Assessing the Harms of Crime: Rationale, Methodology, Findings & Policy Uses
|Dates:||20 February 2018|
|Times:||16:30 - 17:30|
|What is it:||Seminar|
|Organiser:||School of Law|
|Who is it for:||University staff, Adults, Alumni, Current University students, General public|
CCCJ Seminar Programme 2017/18 (in collaboration with Methods@Manchester)
No concept, other than that of crime itself, arguably plays such a central role in so many realms of penal policy as harm. For most criminal lawyers, harm constitutes a, if not the, reason why most actions we now call ‘crimes’ have been criminalised. Although not always explicit, considerations about the harms of crime have also an important place in theories and policy decisions on sentencing, priority-setting in crime control, victim assistance, and restorative justice. Despite the centrality of harm to crime and crime control policy, the empirical, systematic assessment of the harms of crime has long remained a lacuna within criminology and the public debate on crime control.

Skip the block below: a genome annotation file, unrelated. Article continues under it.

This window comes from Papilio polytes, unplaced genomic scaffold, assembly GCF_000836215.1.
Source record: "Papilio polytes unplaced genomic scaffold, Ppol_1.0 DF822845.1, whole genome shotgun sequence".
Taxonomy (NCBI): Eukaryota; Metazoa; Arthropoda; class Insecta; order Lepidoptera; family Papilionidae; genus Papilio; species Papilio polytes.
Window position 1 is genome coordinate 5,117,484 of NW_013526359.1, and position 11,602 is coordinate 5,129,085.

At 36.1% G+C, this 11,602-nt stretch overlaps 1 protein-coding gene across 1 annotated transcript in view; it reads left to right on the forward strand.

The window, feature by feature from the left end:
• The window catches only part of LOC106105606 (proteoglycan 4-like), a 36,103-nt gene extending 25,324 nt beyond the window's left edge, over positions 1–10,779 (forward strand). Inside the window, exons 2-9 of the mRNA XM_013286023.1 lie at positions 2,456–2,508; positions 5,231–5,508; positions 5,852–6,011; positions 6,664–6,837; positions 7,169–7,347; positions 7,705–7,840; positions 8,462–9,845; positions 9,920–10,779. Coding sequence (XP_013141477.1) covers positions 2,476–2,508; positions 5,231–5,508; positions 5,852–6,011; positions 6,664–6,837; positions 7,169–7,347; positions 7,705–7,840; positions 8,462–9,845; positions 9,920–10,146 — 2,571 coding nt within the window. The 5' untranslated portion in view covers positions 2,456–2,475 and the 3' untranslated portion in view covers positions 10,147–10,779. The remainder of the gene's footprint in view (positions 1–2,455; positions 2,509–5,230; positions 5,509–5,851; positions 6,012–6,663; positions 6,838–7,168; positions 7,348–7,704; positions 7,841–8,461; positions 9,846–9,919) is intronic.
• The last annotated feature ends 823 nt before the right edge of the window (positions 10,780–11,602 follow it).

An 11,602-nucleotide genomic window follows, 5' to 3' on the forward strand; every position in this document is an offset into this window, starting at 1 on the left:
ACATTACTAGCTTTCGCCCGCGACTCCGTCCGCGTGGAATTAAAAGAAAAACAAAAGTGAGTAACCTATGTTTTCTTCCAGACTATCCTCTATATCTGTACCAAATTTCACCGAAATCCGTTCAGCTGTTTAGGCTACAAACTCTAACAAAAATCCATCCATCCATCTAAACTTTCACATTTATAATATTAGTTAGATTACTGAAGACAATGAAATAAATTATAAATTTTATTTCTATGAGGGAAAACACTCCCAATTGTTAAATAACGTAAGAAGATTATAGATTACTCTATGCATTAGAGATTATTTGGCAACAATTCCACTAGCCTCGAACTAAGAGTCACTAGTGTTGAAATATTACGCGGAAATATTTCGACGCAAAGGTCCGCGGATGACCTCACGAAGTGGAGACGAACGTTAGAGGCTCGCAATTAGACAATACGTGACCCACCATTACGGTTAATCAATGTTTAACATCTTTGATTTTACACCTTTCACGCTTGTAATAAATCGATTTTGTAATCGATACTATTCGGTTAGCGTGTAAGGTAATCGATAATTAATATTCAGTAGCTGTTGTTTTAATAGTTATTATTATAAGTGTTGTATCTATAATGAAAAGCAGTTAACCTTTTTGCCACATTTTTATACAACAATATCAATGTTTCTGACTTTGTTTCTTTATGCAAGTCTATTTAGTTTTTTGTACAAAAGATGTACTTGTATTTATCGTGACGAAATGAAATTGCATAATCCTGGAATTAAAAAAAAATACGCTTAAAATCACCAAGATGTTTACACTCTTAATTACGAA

Against this background, my lecture will:
Strengthen the case for "harm," by demonstrating its centrality to crime, criminal justice and security policies;
Present 'The Harm Assessment Framework', the methodology I have developed with Dr Victoria Greenfield to operationalize harms and the first, promising applications of such methodology;
And discuss the policy uses of this new strand of research, showing that it can contribute to development of better—i.e., more humane, accountable and (cost)-effective—crime control policies.
Role: Professor of Criminology
Organisation: University of Leuven
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